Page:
The Day – Using the Color Spectrum to Create Music
It was in high school that Andrew Little first developed a passion – and a problem – to discover instruments and try to play them.
Little participated in the New London Talent Show as a junior and senior at Williams School.
“It really opened my eyes,” Little said.
Fast forward a few years and Little, now a double major in music and creative writing at Hamilton College in Clinton, NY, was recently reading on a Lumatone, an electronic instrument that produces notes based on a color microtonal scale.
It was the price – around $ 4,500 – that drove him to do a double take and gave him some inspiration.
“It went from ‘I want this instrument’ to getting down to business trying to figure it out,” said Little, a senior at Noank.
Earlier this summer, Little started a project to create his own instrument, based on a Lumatone, but using the full spectrum of colors.
He started out by using a MIDI keyboard, which needs to be plugged into a computer or synthesizer, and used the eight drum pads on the side of the keyboard to match the ROY G BIV colors of the rainbow, adding cyan between green and blue to make eight colors for easier work with the eight drum pads.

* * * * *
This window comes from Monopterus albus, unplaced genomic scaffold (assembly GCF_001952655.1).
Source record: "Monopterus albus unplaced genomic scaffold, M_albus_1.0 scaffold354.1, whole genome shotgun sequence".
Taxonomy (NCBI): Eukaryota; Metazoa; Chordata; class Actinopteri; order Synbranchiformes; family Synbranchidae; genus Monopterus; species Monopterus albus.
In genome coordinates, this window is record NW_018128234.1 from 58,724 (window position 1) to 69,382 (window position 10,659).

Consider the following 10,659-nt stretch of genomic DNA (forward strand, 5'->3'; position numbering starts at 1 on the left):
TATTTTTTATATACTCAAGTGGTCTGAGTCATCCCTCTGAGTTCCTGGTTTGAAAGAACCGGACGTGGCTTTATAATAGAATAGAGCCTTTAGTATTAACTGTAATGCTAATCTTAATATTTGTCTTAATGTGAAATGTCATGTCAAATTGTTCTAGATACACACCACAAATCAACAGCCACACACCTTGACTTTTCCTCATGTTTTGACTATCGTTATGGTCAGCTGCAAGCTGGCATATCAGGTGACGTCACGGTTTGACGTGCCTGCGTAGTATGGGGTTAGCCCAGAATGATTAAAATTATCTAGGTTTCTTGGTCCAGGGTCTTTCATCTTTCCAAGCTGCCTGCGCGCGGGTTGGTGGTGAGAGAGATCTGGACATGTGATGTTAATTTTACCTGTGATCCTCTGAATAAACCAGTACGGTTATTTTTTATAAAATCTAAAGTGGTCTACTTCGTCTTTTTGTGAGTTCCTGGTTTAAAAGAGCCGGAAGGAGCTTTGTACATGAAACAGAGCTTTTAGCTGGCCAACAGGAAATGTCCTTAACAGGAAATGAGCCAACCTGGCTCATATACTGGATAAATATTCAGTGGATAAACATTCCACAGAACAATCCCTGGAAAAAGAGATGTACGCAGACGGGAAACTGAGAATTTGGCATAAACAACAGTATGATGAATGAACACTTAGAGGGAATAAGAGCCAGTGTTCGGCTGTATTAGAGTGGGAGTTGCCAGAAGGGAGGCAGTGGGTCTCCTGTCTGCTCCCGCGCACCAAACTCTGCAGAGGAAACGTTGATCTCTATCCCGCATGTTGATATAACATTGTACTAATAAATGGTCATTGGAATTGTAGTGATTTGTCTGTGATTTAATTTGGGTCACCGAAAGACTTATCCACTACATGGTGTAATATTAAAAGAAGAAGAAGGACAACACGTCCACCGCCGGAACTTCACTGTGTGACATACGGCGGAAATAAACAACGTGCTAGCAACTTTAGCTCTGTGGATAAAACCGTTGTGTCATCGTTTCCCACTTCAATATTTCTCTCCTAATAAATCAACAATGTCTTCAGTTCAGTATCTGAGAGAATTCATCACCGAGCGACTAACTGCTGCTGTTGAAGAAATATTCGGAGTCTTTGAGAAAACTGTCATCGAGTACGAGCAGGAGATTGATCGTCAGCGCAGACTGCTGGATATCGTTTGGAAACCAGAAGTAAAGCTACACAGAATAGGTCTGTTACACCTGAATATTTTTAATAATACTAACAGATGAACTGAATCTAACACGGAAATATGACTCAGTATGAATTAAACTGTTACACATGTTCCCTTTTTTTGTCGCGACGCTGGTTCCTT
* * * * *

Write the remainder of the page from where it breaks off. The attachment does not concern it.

Then came the hard part.
Little and Ryan Carter, assistant music teacher in Hamilton and the project’s educational advisor, programmed everything on the MIDI keyboard using Max, software that Little described as a “visual programming environment for music and sounds.” “.
Little said Carter was an integral part of the project.
“Once the programming was done, the work was a lot less intensive and a lot more trial and error,” Little said.
Now Little has a fully functioning instrument, along with two completed pieces and a third that he hopes to finish soon.
“It works very differently (from a Lumatone),” Little said. “The way of playing is definitely different. It’s like a synthesizer with more notes.
Little describes the sounds as dissonant and ambient. He commissioned another Hamilton student, Charlie Guterman, to create three different works of art centered on different color palettes, which will determine the notes Little can use to create compositions.
Little hopes to exhibit his work at the Kennedy Center for Theater and the Studio Arts in Hamilton.
In the meantime, he will spend a lot of time in the studio tinkering with his creation. Then he moved on to a senior project – producing an album for some of his peers with the help of an Emerson Foundation grant he received.
“What I’ve learned in my music career so far is that whenever you can, limit yourself in some way that pushes you to do more with what you have,” said Little.
Some information was provided by Hamilton College.